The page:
Get or set the AM/PM attribute of the clock.  Valid values of AM/PM must contain the letters "AM" or "PM" (case-insensitive), optionally followed by periods.

A clock whose L<hour|/hour> is greater than 12 cannot be set to AM.  Any attempt to do so will cause a fatal error.

Setting a clock whose L<hour|/hour> is less than 12 to PM will cause its  L<hour|/hour> to be increased by 12.  Example:

    $t = Time::Clock->new('8:00');
    print $t->as_string; # 08:00:00

    $t->ampm('PM');
    print $t->as_string; # 20:00:00

Return the string "AM" if the L<hour|/hour> is less than 12, "PM" otherwise.

=item B<as_integer_seconds>

Returns the integer number of seconds since 00:00:00.

=item B<as_string>

Returns a string representation of the clock, formatted according to the clock object's L<default_format|/default_format>.

=item B<default_format FORMAT>

Set the default format used by the L<as_string|/as_string> method for this object.  Defaults to "%H:%M:%S%n".  See the documentation for the L<format|/format> method for a complete list of format specifiers.

Note that this method may also be called as a class method, in which case it sets the default format all objects of this class.

=item B<format FORMAT>

Returns the clock value formatted according to the FORMAT string containing "%"-prefixed format specifiers.  Valid format specifiers are:

=over 4

=item C<%H>

The hour as a two-digit, zero-padded integer using a 24-hour clock (range 00 to 23).

=item C<%I>

The hour as a two-digit, zero-padded integer using a 12-hour clock (range 01 to 12).

=item C<%i>

The hour as an integer using a 12-hour clock (range 1 to 12).

=item C<%k>

The hour as an integer using a 24-hour clock (range 0 to 23).

=item C<%M>

The minute as a two-digit, zero-padded integer (range 00 to 59).

=item C<%n>

If the clock has a non-zero L<nanosecond|/nanosecond> value, then this format produces a decimal point followed by the fractional seconds up to and including the last non-zero digit.  If no L<nanosecond|/nanosecond> value is defined, or if it is zero, then this format produces an empty string.  Examples:

    $t = Time::Clock->new('12:34:56');
    print $t->format('%H:%M:%S%n'); # 12:34:56

    $t->nanosecond(0);
    print $t->format('%H:%M:%S%n'); # 12:34:56

    $t->nanosecond(123000000);
    print $t->format('%H:%M:%S%n'); # 12:34:56.123

=item C<%[1-9]n>

If the clock has a defined L<nanosecond|/nanosecond> value, then this format produces a decimal point followed by the specified number of digits of fractional seconds (1-9).  Examples:

    $t = Time::Clock->new('12:34:56');
    print $t->format('%H:%M:%S%4n'); # 12:34:56

    $t->nanosecond(0);
    print $t->format('%H:%M:%S%4n'); # 12:34:56.0000

    $t->nanosecond(123000000);
    print $t->format('%H:%M:%S%4n'); # 12:34:56.1230

=item C<%N>

Nanoseconds as a nine-digit, zero-padded integer (range 000000000 to 999999999)

=item C<%[1-9]N>

Fractional seconds as a one- to nine-digit, zero-padded integer.  Examples:

    $t = Time::Clock->new('12:34:56');
    print $t->format('%H:%M:%S.%4N'); # 12:34:56.0000

    $t->nanosecond(123000000);
    print $t->format('%H:%M:%S.%6N'); # 12:34:56.123000

    $t->nanosecond(123000000);
    print $t->format('%H:%M:%S.%2N'); # 12:34:56.12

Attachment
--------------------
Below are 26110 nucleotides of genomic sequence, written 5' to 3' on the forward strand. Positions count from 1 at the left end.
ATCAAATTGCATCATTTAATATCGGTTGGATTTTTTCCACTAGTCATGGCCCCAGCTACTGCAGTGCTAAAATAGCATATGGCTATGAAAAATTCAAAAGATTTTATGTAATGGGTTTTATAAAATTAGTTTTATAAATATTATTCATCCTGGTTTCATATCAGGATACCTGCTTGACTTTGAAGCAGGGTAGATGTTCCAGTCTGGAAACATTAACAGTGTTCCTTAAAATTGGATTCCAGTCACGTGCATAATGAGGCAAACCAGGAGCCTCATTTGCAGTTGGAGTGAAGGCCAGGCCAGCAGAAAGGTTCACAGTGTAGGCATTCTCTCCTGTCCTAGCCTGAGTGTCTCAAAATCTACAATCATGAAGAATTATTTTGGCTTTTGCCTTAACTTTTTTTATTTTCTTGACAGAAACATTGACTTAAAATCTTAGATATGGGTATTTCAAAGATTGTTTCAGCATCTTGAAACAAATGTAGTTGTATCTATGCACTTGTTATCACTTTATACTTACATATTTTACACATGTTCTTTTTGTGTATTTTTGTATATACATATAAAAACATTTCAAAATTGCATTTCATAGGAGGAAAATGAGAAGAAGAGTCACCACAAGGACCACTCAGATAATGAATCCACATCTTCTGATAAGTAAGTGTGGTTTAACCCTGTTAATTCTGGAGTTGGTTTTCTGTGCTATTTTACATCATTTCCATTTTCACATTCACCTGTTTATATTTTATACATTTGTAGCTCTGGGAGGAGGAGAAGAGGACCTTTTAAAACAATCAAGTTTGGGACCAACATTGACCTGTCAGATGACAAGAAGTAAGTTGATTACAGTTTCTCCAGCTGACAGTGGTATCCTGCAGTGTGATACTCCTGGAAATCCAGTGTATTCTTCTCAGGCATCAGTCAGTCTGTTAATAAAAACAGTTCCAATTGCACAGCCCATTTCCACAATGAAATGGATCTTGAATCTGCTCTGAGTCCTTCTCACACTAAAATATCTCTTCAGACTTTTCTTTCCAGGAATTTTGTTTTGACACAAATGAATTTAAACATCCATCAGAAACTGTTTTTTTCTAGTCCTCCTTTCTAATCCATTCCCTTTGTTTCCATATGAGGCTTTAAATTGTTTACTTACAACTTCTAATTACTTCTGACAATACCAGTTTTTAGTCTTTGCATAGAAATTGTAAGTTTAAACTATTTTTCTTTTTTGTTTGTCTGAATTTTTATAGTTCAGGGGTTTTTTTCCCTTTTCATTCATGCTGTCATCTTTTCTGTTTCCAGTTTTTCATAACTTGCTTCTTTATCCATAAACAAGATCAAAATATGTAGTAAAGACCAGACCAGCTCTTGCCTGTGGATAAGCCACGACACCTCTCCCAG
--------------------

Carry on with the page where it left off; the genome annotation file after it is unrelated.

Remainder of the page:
=item C<%p>

Either "AM" or "PM" according to the value return by the L<ampm|/ampm> method.

=item C<%P>

Like %p but lowercase: "am" or "pm"

=item C<%S>

The second as a two-digit, zero-padded integer (range 00 to 61).

=item C<%s>

The integer number of seconds since 00:00:00.

=item C<%T>

The time in 24-hour notation (%H:%M:%S).

=item C<%%>

A literal "%" character.

=back

=item B<hour INT>

Get or set the hour of the clock.  INT must be an integer from 0 to 23.

=item B<minute INT>

Get or set the minute of the clock.  INT must be an integer from 0 to 59.

=item B<nanosecond INT>

Get or set the nanosecond of the clock.  INT must be an integer from 0 to 999999999.

=item B<parse STRING>

Set the clock time by parsing STRING.  Valid string values contain an hour with optional minutes, seconds, fractional seconds, and AM/PM string.  There should be a colon (":") between hours, minutes, and seconds, and a decimal point (".") between the seconds and fractional seconds.  Fractional seconds may contain up to 9 digits.  The AM/PM string is case-insensitive and may have periods after each letter.

The string "now" will initialize the clock object with the current (local) time.  If the L<Time::HiRes> module is installed, this time will have fractional seconds.

A time value with an hour of 24 and zero minutes, seconds, and nanoseconds is also accepted by this method.

Here are some examples of valid time strings:

    12:34:56.123456789
    12:34:56.123 PM
    24:00
    8:30pm
    6 A.m.
    now

=item B<second INT>

Get or set the second of the clock.  INT must be an integer from 0 to 59.

=item B<subtract PARAMS>

Subtract the time specified by PARAMS from the clock.  Valid PARAMS are:

=over 4

=item C<hours INT>

An integer number of hours.

=item C<minutes INT>

An integer number of minutes.

=item C<seconds INT>

An integer number of seconds.

=item C<nanoseconds INT>

An integer number of nanoseconds.

=back

If the amount of time subtracted is large enough, the clock will wrap around from 00:00:00.000000000 to 23:59:59.999999999 as needed.

=back

=head1 AUTHOR

John C. Siracusa (siracusa@gmail.com)

=head1 LICENSE

Copyright (c) 2010 by John C. Siracusa.  All rights reserved.  This program is
free software; you can redistribute it and/or modify it under the same terms
as Perl itself.